Nic Brown’s Perfect Storm (For Writing about “People and Some Dogs,” That Is)


I don’t remember much about Hurricane Hugo; in September 1989, I was already deep into my sophomore year of college in the middle of Indiana, well out of hurricane country. But as Nic Brown points out in this essay about his new collection of “Hugo stories,” Floodmarkers, I don’t really need to know that much about what happened then. I remember what it was like getting stuck in Hurricane Bob two years later—a lot of not-much-happening punctuated by rain and wind—and once you get past that, you can begin to relate to Brown’s characters on more fundamental levels, discovering the variety of responses they have to a simple external event.

In North Carolina, where I live, Hurricane Hugo is never discussed. Hurricane Fran, which devastated the state in 1996, tops the conversational list when it comes to Carolina catastrophe. Hugo hit years earlier, in September 1989, and wreaked havoc on Charleston (which is in South Carolina, folks) and then moved up into Charlotte with a wallop. At the time, it was the most destructive storm since Hazel in 1954. The Katrina of Charleston, I’ve heard it called since (which is hyperbole, of course, but you get the idea). Then Fran arrived, and was worse. I guess this is when Hugo disappeared from conversation.

But if you mention Hugo—if you bring it up directly—everyone here has a story. Rarely are these momentous in the near-death or total destruction sort of way. Usually they’re more like, “I didn’t even know the storm was coming and then a branch landed on my car and the electricity went out and I got in a fight with my brother.” This is why Hugo worked well for my fictional purposes.

Floodmarkers is a linked collection of stories set during the day Hugo blows through the fictional North Carolina town of Lystra. But the book isn’t about Hugo. It’s about the people living in Lystra and the ways the storm changes their daily lives just enough to make room for the singular to occur. Lystra is set in the Piedmont, where only the edge of Hugo reached. If I had set the book in Charleston, or even Charlotte, it would have run the risk of becoming a historical fiction about a Hugo. And I don’t care about Hugo. Because Hugo is a storm, and to tell you truth, when it comes down to it, I really only care about people. And some dogs. So the book is about people. And some dogs.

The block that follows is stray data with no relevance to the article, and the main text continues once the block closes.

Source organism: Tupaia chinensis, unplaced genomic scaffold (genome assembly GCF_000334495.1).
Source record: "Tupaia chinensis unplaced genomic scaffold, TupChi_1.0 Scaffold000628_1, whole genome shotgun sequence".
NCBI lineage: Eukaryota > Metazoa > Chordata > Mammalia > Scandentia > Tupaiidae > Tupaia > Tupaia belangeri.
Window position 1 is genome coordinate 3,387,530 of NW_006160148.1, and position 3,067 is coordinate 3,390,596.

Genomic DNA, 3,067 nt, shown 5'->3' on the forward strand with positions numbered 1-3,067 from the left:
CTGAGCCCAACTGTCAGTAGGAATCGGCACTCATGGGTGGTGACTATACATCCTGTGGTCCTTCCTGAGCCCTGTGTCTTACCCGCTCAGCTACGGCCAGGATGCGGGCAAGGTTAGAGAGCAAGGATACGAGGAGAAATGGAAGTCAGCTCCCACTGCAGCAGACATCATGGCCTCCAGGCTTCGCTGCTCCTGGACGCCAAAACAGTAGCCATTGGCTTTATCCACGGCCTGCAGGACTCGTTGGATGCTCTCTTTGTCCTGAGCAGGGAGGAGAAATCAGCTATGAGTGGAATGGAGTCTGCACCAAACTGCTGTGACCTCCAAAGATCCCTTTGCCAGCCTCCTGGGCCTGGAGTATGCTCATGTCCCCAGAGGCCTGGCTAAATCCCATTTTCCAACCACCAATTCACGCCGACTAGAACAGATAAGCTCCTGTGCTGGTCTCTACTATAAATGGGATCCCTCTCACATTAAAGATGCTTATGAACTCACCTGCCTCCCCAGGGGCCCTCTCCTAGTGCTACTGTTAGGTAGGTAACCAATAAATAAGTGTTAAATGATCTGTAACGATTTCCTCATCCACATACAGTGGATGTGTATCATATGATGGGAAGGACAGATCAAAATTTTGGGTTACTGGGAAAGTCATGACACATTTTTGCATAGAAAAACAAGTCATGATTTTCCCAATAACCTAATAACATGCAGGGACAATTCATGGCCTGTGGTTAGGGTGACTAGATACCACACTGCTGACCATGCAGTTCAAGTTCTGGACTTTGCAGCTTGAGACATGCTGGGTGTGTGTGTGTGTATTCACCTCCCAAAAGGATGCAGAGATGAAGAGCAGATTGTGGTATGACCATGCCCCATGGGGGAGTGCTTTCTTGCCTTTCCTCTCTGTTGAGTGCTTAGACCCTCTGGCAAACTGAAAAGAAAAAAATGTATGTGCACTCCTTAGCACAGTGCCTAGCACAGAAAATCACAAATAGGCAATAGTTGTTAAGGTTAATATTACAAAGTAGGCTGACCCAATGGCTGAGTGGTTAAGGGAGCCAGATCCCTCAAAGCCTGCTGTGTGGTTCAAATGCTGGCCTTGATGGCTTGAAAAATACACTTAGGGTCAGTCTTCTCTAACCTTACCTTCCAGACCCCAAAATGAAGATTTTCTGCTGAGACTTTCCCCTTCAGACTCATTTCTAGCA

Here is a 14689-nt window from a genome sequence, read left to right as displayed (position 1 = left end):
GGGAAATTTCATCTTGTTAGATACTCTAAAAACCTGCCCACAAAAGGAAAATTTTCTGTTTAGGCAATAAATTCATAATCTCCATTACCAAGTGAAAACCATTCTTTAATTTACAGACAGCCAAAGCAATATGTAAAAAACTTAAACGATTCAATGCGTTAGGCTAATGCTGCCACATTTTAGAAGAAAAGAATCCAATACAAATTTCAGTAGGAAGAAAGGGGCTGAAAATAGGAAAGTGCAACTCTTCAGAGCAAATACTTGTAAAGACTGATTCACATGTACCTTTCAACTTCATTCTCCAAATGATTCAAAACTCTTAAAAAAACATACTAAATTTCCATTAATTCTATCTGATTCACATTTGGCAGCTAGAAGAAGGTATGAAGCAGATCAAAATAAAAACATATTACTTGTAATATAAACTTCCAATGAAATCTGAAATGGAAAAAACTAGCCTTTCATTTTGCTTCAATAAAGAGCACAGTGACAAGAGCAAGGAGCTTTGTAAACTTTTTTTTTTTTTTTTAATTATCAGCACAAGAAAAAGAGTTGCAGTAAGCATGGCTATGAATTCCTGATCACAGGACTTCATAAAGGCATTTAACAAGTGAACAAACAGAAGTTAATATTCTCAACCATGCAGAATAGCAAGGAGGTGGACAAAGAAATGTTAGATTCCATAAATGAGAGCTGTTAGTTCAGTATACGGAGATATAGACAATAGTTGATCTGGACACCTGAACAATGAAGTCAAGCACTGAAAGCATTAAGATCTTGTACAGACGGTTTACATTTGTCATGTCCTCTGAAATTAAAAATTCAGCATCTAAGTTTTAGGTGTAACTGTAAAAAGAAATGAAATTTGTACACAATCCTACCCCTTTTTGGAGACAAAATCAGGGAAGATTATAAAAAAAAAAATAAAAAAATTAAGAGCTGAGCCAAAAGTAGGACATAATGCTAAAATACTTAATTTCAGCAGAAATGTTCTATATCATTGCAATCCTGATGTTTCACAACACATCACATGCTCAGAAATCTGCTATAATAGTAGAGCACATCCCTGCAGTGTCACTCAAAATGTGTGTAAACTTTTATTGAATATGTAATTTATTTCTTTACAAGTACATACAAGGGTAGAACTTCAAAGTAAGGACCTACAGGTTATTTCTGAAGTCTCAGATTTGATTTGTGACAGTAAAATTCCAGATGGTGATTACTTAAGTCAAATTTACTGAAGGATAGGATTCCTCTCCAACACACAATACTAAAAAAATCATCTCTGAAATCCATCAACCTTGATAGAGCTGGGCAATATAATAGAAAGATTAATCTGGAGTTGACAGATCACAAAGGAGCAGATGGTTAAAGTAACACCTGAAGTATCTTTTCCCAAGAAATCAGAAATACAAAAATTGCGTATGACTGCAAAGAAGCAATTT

27 July 2009 | guest authors |

Rennie Airth: Murder Between the Wars


I recently read River of Darkness, a fantastic police procedural set in England, a few years after the First World War, pitting a serial killer against a Scotland Yard detective who is doubly haunted by his experiences in the trenches and the deaths of his loved ones in the influenza epidemic. It’s a carefully paced mystery that spends a great deal of time with its characters, drawing out 1920s British society through psychological detail. Rennie Airth has written two more novels about the detective, John Madden, each set a decade or so apart from the last. I’m looking forward to reading The Blood-Dimmed Tide and The Dead of Winter in turn, and I got to wondering how Airth came to develop this series.

The first impulse to embark on the Madden series came some years ago from an idle thought: How would the police have dealt with the problem posed by serial killers before they were recognized as such; before the very concept of forensic psychology had been developed? By chance, at about the same time, I was going through some old family albums and came across a scrapbook which my grandparents had kept in memory of their elder son who was killed in the First World War. Leafing through it I discovered something I hadn’t known before: The telegram they’d received advising them of his death had arrived in the same week as another telegram from the War Office informing them that their second son, my father, who like his brother was an officer in the British army, was missing. Fortunately he proved to have been captured, but I was struck by how appalling these twin blows must have seemed to them at the time.

From then on I began to read more about that terrible conflict and the deep scars it left on society. These two lines of thought came together and eventually led to the first of the Madden books, River of Darkness, in which the psychological damage inflicted on both protagonists, hunter and hunted, by their experiences in the trenches plays a major part in the story.

I decided early on, too, that I wouldn’t get trapped in a long series following the usual pattern of ‘another case for Inspector Madden.’ Rather, I wanted to place Madden and those around him, his family and colleagues at Scotland Yard, in the context of their time, and to see their lives develop quite apart from the mystery elements in each story. Hence the clear historical links which all three books have. The first, as I said, takes place in the shadow of the Great War; the second, The Blood-Dimmed Tide, against the rise of fascism in Germany and the looming threat of another war; while the third and most recent, The Dead of Winter, has the bombed-out ruins of London in the closing months of the Second World War as a backdrop.


21 July 2009 | guest authors |

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